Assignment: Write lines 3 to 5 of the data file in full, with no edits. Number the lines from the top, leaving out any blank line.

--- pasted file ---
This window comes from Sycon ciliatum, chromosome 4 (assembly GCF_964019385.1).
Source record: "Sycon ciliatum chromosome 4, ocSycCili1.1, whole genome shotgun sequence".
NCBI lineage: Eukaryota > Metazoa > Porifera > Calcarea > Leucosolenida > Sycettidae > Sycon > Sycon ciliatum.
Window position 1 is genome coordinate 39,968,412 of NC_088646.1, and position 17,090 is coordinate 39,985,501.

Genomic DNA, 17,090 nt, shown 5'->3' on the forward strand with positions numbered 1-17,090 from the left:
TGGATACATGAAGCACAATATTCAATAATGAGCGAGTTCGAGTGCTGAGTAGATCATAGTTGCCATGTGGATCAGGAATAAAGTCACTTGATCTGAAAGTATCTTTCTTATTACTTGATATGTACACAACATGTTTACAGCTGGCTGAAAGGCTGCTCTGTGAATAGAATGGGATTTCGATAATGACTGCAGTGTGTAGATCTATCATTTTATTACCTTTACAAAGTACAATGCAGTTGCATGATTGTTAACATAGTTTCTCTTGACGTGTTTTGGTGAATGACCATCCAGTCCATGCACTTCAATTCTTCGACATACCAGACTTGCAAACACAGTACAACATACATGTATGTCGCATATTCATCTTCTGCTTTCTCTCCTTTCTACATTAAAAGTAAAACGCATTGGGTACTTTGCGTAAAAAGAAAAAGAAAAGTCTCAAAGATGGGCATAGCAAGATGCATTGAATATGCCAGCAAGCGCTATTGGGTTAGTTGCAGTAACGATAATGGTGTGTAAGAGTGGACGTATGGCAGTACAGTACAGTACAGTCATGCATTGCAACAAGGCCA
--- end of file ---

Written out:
NCBI lineage: Eukaryota > Metazoa > Porifera > Calcarea > Leucosolenida > Sycettidae > Sycon > Sycon ciliatum.
Window position 1 is genome coordinate 39,968,412 of NC_088646.1, and position 17,090 is coordinate 39,985,501.

Genomic DNA, 17,090 nt, shown 5'->3' on the forward strand with positions numbered 1-17,090 from the left: